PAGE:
Of all the deaths and tragedies of the twentieth century, the one that likely hit closest to home for Erma was the death of her husband Fred in 1983. She lived alone on Logan Avenue until the family moved her into a nursing home in 2000; in 2002, she finally left Waterloo for a nursing home in Atlanta, near my uncle. We moved her because she was slowly, inexorably succumbing to dementia and could not take reliable care of herself alone. It frustrated her terribly at first; she knew, if nothing else, that she was most definitely not in her house. Visiting Erma now, my mother reports, you almost think she’s still there, just unable to communicate; when you touch her hand, it seems like she craves contact, but you really have no idea. She won’t leave much mark on the twenty-first century.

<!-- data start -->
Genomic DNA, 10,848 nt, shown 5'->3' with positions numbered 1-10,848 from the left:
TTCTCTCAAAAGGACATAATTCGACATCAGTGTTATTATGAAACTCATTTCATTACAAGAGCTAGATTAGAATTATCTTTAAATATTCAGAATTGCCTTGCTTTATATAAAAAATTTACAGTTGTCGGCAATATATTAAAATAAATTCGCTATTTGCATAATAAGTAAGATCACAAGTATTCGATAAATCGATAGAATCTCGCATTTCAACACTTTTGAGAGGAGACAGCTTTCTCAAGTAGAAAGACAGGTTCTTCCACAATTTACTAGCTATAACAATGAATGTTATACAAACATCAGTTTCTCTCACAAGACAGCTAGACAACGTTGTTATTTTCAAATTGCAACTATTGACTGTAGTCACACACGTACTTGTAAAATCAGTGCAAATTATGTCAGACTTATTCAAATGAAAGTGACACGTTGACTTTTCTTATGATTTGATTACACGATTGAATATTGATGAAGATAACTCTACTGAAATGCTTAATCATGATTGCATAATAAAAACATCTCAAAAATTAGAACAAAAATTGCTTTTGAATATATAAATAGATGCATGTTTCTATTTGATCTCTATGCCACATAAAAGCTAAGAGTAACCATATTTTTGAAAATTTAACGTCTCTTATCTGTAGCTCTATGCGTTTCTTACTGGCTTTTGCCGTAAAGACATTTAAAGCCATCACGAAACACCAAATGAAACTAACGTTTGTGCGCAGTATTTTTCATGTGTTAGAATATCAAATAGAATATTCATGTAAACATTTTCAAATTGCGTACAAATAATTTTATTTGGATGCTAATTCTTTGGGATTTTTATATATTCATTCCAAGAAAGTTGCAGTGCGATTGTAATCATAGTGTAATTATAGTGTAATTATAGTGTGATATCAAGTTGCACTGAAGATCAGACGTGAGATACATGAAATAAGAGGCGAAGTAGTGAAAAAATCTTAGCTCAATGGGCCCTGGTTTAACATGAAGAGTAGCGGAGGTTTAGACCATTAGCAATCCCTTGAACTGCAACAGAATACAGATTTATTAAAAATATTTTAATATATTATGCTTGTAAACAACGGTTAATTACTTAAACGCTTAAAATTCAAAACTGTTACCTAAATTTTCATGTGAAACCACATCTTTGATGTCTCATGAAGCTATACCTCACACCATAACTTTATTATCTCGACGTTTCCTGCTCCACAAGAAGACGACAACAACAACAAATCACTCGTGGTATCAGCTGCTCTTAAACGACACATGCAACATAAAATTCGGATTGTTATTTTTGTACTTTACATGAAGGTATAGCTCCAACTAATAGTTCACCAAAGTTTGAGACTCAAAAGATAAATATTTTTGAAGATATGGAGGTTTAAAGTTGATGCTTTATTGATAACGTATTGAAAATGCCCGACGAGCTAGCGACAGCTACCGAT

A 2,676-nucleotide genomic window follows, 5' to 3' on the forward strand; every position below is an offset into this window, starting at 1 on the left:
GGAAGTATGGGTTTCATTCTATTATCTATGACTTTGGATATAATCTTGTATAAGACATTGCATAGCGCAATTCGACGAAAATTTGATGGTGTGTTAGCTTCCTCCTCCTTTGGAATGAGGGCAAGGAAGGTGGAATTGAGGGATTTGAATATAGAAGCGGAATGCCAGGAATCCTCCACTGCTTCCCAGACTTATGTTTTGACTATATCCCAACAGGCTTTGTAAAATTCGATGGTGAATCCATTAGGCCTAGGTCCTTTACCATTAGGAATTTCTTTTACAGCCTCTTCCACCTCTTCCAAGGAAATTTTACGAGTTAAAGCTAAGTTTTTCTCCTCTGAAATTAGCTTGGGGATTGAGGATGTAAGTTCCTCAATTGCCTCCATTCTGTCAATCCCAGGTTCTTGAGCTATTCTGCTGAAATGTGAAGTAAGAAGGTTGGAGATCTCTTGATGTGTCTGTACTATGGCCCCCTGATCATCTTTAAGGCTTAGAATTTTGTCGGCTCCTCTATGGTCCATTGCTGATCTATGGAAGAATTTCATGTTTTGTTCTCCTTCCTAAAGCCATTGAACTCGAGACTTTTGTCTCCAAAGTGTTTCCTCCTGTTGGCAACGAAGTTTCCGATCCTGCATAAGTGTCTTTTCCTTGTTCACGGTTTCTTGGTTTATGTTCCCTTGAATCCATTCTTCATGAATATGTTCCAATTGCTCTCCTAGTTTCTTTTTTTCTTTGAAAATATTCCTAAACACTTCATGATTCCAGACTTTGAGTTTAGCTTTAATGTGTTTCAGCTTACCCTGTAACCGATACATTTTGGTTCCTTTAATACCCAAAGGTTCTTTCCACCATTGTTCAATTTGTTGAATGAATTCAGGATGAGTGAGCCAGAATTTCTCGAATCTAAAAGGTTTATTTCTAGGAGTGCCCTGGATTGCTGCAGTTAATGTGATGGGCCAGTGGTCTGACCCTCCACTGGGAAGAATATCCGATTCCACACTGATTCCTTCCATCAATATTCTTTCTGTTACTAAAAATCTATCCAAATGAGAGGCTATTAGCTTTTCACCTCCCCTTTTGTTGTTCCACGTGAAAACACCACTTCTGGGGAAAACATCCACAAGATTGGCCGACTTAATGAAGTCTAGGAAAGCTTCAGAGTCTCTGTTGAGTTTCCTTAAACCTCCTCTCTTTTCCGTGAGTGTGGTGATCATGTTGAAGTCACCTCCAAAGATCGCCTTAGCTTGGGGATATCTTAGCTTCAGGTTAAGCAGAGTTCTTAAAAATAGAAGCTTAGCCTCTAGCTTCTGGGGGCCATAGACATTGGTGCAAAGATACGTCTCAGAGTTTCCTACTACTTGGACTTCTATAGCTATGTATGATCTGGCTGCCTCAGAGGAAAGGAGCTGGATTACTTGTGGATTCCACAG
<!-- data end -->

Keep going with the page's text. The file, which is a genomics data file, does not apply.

But recently my family was together in Atlanta, and my uncle produced a remarkable artifact, rescued from the house in Waterloo when my uncle and my mother divided up Erma’s possessions. In a battered case, a near mint condition Remington Rand Model 1 portable typewriter gleamed; even the manual was intact. They saved it for me because I’m the writer in the family, and indeed, the first draft of this piece [page 2] was written on that typewriter. I regret not asking her more questions when I had the chance, but 105 years of relative comfort is nothing to scoff at, and that’s a little soothing at least.
Happy birthday, Erma.
[Many thanks to Coe for her help preparing this issue]